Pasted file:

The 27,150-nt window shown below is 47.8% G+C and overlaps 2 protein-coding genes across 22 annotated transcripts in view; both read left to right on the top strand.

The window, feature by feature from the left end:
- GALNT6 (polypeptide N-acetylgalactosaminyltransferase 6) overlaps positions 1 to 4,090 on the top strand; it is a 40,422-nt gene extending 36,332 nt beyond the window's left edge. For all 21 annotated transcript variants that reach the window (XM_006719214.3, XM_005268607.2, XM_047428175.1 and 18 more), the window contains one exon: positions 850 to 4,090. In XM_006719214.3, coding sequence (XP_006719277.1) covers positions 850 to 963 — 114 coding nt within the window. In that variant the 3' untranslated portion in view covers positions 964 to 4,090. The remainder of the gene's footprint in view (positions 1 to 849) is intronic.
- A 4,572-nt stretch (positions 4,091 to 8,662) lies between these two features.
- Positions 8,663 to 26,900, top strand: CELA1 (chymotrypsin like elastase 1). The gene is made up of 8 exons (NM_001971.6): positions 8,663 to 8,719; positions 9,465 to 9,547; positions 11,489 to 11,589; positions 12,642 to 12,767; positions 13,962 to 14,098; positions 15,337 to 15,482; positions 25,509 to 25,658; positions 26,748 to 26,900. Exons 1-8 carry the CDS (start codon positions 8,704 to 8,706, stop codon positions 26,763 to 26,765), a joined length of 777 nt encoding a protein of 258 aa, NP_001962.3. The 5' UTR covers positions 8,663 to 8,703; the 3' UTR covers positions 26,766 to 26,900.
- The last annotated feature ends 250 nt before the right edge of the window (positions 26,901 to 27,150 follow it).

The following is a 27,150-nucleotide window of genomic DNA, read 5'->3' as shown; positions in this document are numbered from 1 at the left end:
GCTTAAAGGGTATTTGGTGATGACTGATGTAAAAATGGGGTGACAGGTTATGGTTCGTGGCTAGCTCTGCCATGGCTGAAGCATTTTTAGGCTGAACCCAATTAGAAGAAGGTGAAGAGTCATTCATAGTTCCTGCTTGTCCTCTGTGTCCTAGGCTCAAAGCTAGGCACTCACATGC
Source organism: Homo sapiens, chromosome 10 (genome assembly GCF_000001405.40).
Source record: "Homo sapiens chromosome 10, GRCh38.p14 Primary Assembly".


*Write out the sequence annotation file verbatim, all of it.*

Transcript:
The 27,150-nt window shown below is 47.8% G+C and overlaps 2 protein-coding genes across 22 annotated transcripts in view; both read left to right on the top strand.

The window, feature by feature from the left end:
- GALNT6 (polypeptide N-acetylgalactosaminyltransferase 6) overlaps positions 1 to 4,090 on the top strand; it is a 40,422-nt gene extending 36,332 nt beyond the window's left edge. For all 21 annotated transcript variants that reach the window (XM_006719214.3, XM_005268607.2, XM_047428175.1 and 18 more), the window contains one exon: positions 850 to 4,090. In XM_006719214.3, coding sequence (XP_006719277.1) covers positions 850 to 963 — 114 coding nt within the window. In that variant the 3' untranslated portion in view covers positions 964 to 4,090. The remainder of the gene's footprint in view (positions 1 to 849) is intronic.
- A 4,572-nt stretch (positions 4,091 to 8,662) lies between these two features.
- Positions 8,663 to 26,900, top strand: CELA1 (chymotrypsin like elastase 1). The gene is made up of 8 exons (NM_001971.6): positions 8,663 to 8,719; positions 9,465 to 9,547; positions 11,489 to 11,589; positions 12,642 to 12,767; positions 13,962 to 14,098; positions 15,337 to 15,482; positions 25,509 to 25,658; positions 26,748 to 26,900. Exons 1-8 carry the CDS (start codon positions 8,704 to 8,706, stop codon positions 26,763 to 26,765), a joined length of 777 nt encoding a protein of 258 aa, NP_001962.3. The 5' UTR covers positions 8,663 to 8,703; the 3' UTR covers positions 26,766 to 26,900.
- The last annotated feature ends 250 nt before the right edge of the window (positions 26,901 to 27,150 follow it).

The following is a 27,150-nucleotide window of genomic DNA, read 5'->3' as shown; positions in this document are numbered from 1 at the left end:
GCTTAAAGGGTATTTGGTGATGACTGATGTAAAAATGGGGTGACAGGTTATGGTTCGTGGCTAGCTCTGCCATGGCTGAAGCATTTTTAGGCTGAACCCAATTAGAAGAAGGTGAAGAGTCATTCATAGTTCCTGCTTGTCCTCTGTGTCCTAGGCTCAAAGCTAGGCACTCACATGC
Source organism: Homo sapiens, chromosome 10 (genome assembly GCF_000001405.40).
Source record: "Homo sapiens chromosome 10, GRCh38.p14 Primary Assembly".